Besides praying and drawing close to God, I believe another key to finding joy in the midst of our troubles is to practice Gratitude. I think God is especially pleased and honored when we choose to be thankful in the midst of our pain. And one of the primary benefits we reap from expressing gratitude is happiness or joy. Research has shown there is a strong connection between the two. A recent online article entitled “Giving Thanks Can Make You Happier” published by Harvard Medical School says this:
The word gratitude is derived from the Latin word “gratia,” which means grace, graciousness, or gratefulness (depending on the context). In some ways gratitude encompasses all of these meanings. Gratitude is a thankful appreciation for what an individual Receives, whether tangible or intangible. With gratitude, people acknowledge the goodness in their lives. In the process, people usually recognize that the source of that goodness lies at least partially outside themselves. As a result, gratitude also helps people connect to something larger than themselves as individuals—whether to other people, nature, or a higher power.
In positive psychology research, gratitude is strongly and consistently associated with greater happiness. Gratitude helps people feel more positive emotions, relish good experiences, improve their health, deal with adversity, and build strong relationships.
The article concludes with a short list of “Ways to Cultivate Gratitude”:
*Write a thank-you note.
*Thank someone mentally.
*Keep a gratitude journal.
*Count your blessings.
Last month I attended an event where I won a “Gratitude” jar in a raffle. Since it was just before Thanksgiving, I set it on my kitchen counter and have been diligently adding at least one gratitude card per day. So when my dad was hospitalized, I decided to be even more intentional about practicing gratitude in those troubling circumstances. And you know what? I found that it really did help change my perspective on the situation, and it really did bring me some joy during a difficult time. Here are a few of the cards I wrote that week:
Thank you God for hospitals and good medical care.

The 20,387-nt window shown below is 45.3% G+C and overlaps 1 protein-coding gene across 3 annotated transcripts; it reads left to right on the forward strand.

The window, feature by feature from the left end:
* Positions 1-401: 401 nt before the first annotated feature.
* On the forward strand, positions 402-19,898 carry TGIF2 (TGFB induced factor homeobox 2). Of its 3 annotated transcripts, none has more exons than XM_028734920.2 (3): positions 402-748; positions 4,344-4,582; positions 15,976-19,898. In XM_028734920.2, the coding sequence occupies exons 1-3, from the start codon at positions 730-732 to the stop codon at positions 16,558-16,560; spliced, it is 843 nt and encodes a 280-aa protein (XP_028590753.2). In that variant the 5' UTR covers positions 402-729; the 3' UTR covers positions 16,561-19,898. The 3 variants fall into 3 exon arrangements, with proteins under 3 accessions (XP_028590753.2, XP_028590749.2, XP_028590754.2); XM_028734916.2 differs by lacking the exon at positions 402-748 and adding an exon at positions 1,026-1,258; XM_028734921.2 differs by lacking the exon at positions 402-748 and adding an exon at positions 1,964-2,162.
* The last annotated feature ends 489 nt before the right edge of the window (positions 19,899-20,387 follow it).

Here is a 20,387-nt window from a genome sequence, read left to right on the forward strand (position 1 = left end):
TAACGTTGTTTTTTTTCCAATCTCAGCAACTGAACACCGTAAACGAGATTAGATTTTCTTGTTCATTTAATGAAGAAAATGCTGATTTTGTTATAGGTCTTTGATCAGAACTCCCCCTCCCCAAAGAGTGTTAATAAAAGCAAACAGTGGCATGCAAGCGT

Thank you God for the medical advances that helped save my dad’s life.
Thank you God for a reliable car so I can drive to the hospital to see my dad.
Thank you God for the knowledge and care of kind doctors and nurses.
Thank you God for all the friends and family who showed their love with calls and visits.
Thank you God for all the prayers that were lifted up on my dad’s behalf.
Thank you God for my dad’s great attitude during this ordeal.
Thank you God for my ability to be available to help and support my parents.
Thank you God for cell phones to keep our large family updated on his progress.
Thank you God for protecting my dad and giving us another Christmas together.
I think I finally understand the meaning behind that verse from James, and I feel more equipped to face the troubles that come my way. I can honestly say that, although I don’t welcome them, I am grateful for my troubles because they bring me closer to God. When I choose to cry out to God for help, He will answer and reveal important aspects of His character to me. He shows Himself faithful, and that alone is cause for great joy!
QUESTIONS FOR REFLECTION
How do I usually react in times of trouble? Do pain and suffering cause me to pull away from God, or draw closer to Him?
What would it look like for me to trust completely in the Lord?
What are some ways God has shown me goodness and mercy in the past?
Where do I most need God to show up in my life right now? Have I asked him to?
What am I most grateful for in this moment? How can I be more intentional about expressing my gratitude?
Praise the LORD! For He has heard my cry for mercy. The LORD is my strength, my shield from every danger. I trust in Him with all my heart. He helps me, and my heart is filled with joy. I burst out in songs of thanksgiving. ~Psalm 28:6-7